The busts were made at storage facilities in East Los Angeles, South El Monte, Rosemead and Montebello. A search of those locations yielded nearly 30,000 cartons of counterfeit cigarettes and more than 4,000 counterfeit Viagra pills.
After finding nearly $110,000 in cash at a home in Rosemead, investigators arrested a 42-year-old woman and a 37-year-old man for sales and distribution of counterfeit merchandise. The suspects, whose identities were not immediately released, face up to three years in prison and a $1 million fine if convicted. The arrests came after a year-long investigation.
During the busts, investigators also found fake tax stamps from California, Arizona, Minnesota, New York and New Jersey. The forged tax stamps would have allowed the suspects to cheat the government out of more than $500,000 in state and federal taxes.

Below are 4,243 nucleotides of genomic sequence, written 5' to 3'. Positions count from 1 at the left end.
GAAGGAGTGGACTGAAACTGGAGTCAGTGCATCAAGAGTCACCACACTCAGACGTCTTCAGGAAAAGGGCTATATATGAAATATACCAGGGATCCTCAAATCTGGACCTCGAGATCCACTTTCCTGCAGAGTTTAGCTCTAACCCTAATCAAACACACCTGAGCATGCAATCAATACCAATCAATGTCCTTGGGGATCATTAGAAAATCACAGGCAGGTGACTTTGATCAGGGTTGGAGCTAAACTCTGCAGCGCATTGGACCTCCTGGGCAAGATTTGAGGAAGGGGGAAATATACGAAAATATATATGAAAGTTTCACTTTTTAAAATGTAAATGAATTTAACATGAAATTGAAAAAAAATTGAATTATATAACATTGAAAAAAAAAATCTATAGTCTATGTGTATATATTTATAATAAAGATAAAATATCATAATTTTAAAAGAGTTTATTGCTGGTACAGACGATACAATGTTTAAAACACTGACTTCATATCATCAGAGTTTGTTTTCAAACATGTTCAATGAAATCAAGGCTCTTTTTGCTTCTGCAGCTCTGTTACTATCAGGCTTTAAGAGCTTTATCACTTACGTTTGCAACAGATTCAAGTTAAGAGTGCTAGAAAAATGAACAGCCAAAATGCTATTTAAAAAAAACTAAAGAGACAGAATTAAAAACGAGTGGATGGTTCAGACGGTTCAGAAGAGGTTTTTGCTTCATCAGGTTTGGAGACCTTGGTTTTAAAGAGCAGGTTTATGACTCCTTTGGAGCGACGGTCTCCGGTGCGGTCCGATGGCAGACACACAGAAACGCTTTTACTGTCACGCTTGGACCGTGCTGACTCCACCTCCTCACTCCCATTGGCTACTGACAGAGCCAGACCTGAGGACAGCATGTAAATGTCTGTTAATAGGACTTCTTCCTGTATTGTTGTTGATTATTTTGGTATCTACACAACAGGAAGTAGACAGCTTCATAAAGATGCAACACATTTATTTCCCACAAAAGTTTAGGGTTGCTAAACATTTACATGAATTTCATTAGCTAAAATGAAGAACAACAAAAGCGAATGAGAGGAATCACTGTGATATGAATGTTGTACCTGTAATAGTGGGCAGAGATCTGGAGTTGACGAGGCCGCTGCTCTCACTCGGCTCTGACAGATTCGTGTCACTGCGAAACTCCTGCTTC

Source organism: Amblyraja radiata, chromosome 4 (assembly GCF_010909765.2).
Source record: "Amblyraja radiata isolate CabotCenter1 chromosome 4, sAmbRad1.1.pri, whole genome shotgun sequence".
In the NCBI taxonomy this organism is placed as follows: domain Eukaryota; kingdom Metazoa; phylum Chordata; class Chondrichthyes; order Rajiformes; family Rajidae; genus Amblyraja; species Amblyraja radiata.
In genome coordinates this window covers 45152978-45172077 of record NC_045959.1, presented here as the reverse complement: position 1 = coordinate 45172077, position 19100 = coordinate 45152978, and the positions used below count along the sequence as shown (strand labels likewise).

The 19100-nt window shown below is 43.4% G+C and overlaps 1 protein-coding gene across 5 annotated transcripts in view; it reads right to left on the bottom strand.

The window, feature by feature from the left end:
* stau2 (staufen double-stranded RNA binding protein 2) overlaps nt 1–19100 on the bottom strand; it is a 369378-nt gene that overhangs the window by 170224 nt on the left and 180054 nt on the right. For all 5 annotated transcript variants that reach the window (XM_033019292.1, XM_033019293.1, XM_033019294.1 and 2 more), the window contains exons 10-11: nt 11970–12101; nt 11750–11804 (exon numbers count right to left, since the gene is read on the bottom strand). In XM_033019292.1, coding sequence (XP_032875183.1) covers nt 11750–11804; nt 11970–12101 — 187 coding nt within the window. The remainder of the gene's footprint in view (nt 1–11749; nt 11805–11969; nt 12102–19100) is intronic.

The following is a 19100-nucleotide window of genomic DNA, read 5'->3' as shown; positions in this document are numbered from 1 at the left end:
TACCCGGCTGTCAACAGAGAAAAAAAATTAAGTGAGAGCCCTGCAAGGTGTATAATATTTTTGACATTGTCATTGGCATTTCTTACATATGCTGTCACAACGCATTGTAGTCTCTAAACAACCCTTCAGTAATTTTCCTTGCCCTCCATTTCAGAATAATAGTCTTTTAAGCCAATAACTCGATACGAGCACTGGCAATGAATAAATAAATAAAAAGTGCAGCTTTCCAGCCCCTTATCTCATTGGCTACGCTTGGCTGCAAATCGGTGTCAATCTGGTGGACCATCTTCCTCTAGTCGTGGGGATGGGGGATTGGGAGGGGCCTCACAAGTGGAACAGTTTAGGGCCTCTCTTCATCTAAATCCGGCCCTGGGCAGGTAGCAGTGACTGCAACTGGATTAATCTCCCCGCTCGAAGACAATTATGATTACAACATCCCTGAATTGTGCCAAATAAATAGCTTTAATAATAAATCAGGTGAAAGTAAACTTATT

"We hope to increase global awareness of the negative impact of organized intellectual property crimes," said Los Angeles County Sheriff Lee Baca. "Counterfeiting and piracy impact public safety by funding organized crime, street gangs, and even terrorism through the sales of these counterfeit products. Criminals engaged in counterfeiting products cost society billions of dollars in lost government revenues, foreign investments and local business profits."
Authorities said the investigation is ongoing and federal charges could be filed if it is determined the cigarettes were smuggled into the U.S. with the intent to defraud the government.